GUILLAIN BARRE ZIKA LINK
U.S. to Study Zika Link to Guillain–Barré in Puerto Rico
Prospective work will help solidify connections to this autoimmune disease
Experts from the U.S. Centers for Disease Control and Prevention are heading to Puerto Rico this week to study whether the mosquito-borne Zika virus will cause an increase in cases of a rare neurological disorder known as Guillain-Barre syndrome as the outbreak intensifies in this U.S. territory.
The World Health Organization last month predicted that Zika would spread to all countries in the Americas except for Canada and Chile.
"Right now we're focusing on Puerto Rico, where we've just started seeing cases of Zika as well as cases of Guillain-Barre syndrome," Dr. James Sejvar, a neuroepidemiologist at the CDC, told Reuters in an interview.
"In order to get ahead of the curve, we're going to try to rapidly establish active surveillance for Guillain-Barre in Puerto Rico in the hopes that we're catching the outbreak early."
On Feb. 5, the government of Puerto Rico declared a state of emergency as confirmed Zika cases climbed to 22.
In addition to thousands of cases of birth defects in Brazil thought to be linked to Zika, health officials have noted a significant increase in Guillain-Barre, a rare syndrome in which the body's immune system attacks part of the nervous system. It usually occurs a few days after exposure to a virus, bacteria or parasite.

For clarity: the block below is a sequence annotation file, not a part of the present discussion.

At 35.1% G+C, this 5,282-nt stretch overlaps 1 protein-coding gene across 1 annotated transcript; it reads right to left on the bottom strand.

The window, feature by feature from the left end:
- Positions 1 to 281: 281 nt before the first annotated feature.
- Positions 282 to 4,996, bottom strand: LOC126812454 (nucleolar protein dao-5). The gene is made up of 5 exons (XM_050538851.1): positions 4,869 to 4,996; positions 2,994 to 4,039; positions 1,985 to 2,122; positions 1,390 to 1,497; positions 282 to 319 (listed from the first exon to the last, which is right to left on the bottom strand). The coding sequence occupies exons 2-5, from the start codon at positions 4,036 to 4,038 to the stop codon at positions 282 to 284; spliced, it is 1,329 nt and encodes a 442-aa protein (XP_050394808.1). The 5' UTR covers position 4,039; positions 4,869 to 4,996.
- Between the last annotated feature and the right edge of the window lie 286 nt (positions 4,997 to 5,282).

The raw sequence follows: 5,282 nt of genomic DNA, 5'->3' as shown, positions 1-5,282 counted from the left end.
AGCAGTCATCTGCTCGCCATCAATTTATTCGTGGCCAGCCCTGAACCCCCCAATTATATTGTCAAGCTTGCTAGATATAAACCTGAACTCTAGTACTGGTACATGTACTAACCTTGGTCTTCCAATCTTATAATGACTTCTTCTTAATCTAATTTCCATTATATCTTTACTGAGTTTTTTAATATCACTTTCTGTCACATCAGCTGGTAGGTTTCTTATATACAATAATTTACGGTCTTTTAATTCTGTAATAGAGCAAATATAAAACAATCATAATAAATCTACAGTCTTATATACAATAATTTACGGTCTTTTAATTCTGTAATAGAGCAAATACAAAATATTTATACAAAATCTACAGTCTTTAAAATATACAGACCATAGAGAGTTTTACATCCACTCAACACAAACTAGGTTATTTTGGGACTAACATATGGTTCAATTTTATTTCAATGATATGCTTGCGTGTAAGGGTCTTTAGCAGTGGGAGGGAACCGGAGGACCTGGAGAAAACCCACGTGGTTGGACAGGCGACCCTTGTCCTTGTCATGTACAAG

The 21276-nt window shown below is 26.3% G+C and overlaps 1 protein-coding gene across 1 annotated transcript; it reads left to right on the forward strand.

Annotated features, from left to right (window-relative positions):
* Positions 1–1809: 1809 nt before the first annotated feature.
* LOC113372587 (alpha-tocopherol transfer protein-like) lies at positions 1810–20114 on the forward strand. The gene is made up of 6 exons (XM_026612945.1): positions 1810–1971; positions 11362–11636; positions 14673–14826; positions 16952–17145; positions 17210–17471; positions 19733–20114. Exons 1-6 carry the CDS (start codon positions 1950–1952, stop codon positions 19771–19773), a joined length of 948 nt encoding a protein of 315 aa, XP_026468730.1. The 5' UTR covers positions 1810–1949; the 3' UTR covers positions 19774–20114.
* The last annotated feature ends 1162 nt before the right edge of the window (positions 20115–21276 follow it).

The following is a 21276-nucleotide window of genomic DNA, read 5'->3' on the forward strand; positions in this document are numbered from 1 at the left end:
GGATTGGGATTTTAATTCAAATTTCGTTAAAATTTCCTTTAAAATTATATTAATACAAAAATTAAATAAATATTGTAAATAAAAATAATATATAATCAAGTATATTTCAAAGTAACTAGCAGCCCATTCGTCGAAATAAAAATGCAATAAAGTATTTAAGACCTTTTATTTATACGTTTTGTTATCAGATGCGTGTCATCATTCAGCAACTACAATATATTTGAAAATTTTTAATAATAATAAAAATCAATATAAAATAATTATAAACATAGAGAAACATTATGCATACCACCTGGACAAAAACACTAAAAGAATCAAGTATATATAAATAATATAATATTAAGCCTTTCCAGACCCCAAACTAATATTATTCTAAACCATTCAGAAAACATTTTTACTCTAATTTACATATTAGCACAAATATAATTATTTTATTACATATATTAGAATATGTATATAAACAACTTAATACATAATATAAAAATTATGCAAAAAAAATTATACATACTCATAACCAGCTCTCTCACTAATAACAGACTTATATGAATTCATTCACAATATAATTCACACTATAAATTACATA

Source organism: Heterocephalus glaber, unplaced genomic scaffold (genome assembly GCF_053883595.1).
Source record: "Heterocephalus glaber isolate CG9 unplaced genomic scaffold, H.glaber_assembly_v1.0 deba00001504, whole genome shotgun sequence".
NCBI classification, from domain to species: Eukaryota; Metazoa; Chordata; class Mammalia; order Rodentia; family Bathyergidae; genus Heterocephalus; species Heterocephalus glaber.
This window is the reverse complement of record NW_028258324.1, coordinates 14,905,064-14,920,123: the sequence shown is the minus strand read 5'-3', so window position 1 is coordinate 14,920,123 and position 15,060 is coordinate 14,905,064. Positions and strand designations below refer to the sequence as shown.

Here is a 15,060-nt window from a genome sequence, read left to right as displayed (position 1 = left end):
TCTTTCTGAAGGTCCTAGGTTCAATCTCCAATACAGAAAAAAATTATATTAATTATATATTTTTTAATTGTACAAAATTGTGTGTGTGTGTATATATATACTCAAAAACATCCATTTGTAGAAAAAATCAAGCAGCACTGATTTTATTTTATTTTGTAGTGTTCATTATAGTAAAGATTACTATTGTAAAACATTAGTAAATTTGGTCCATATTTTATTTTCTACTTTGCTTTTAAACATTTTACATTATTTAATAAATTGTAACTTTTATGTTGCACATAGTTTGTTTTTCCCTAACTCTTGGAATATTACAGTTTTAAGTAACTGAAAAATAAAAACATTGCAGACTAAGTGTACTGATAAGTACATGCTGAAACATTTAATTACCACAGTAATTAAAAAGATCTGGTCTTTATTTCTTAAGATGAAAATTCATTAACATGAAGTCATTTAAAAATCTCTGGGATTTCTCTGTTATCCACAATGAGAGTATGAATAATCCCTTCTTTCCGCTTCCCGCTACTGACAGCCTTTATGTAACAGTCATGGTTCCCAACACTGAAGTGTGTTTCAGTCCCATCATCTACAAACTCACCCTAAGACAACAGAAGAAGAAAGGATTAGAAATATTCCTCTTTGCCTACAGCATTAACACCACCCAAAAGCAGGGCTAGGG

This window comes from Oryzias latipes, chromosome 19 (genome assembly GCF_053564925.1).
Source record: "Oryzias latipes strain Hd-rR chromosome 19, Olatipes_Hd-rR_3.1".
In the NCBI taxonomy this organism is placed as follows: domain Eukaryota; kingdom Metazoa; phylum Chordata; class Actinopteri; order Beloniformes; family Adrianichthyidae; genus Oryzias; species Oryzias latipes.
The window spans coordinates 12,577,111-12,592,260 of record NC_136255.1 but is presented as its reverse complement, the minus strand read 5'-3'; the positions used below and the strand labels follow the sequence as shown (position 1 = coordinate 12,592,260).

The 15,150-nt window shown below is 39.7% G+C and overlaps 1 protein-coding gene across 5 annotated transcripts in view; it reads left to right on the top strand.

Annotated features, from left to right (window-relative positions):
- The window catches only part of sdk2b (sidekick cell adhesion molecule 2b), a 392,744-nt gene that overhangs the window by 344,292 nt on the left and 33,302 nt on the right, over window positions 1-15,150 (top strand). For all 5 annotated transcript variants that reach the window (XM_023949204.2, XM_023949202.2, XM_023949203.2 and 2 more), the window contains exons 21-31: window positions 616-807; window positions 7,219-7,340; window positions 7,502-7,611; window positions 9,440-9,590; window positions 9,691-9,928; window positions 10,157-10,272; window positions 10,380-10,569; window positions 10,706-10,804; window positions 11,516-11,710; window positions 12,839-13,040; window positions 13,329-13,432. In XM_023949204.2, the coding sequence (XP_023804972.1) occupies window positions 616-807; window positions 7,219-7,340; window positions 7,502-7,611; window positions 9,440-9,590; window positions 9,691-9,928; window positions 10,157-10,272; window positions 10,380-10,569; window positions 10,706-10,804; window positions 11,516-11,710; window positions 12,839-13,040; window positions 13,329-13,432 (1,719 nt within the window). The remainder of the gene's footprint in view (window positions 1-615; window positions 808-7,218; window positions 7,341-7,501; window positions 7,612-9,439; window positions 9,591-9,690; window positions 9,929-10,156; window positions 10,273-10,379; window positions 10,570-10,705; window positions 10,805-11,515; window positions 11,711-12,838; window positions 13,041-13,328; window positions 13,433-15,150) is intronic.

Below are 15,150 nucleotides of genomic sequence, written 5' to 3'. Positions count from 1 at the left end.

Guillain-Barre causes gradual weakness in the legs, arms and upper body, and in some cases, total paralysis.
The World Health Organization declared the Zika outbreak an international health emergency on Feb. 1, largely based on evidence linking Zika to pregnancy and the birth defect known as microcephaly, marked by a small head size and underdeveloped brains.
But the WHO is also studying increased cases of Guillain-Barre. Sejvar recently did a retrospective study of Guillain-Barre in Brazil, looking at cases that occurred six months earlier.
In that study, researchers enrolled 41 patients who developed Guillain-Barre Syndrome, and 85 people of similar ages who did not develop the disorder.
They found "an unexplained higher incidence in relatively younger individuals," Sejvar said, striking individuals in their 40s, although older individuals were the largest group to develop the disorder.
Most studies of Guillain-Barre have suggested that by six months, over half of patients would have recovered. But in the Brazil study, nearly 85 percent of the patients with Guillain-Barre still had motor deficits or weakness.
More studies will be needed to say whether these trends can be generalized to other regions, he said.
The study in Puerto Rico will be prospective, a more rigorous investigation that gathers information at the beginning of an illness and compares outcomes to similar individuals who did not develop Guillain-Barre.
The hope is to "quickly identify" cases of Guillain-Barre and enroll them in the study, Sejvar said.
That helps in terms of collecting blood samples and spinal fluid while patients are acutely ill. It also gives researchers a better idea of the clinical characteristics in cases of Guillain-Barre that follow a Zika infection.
Sejvar said it is possible that Puerto Rico will not have a large outbreak of Zika, but based on what has happened in Colombia and El Salvador, where the virus has begun spreading and cases of Guillain-Barre have emerged, he said there is a potential that Puerto Rico could have a large outbreak.
If that does occur, he said, the study "would add more strength to this idea that Zika is somehow related to the development of Guillain-Barre."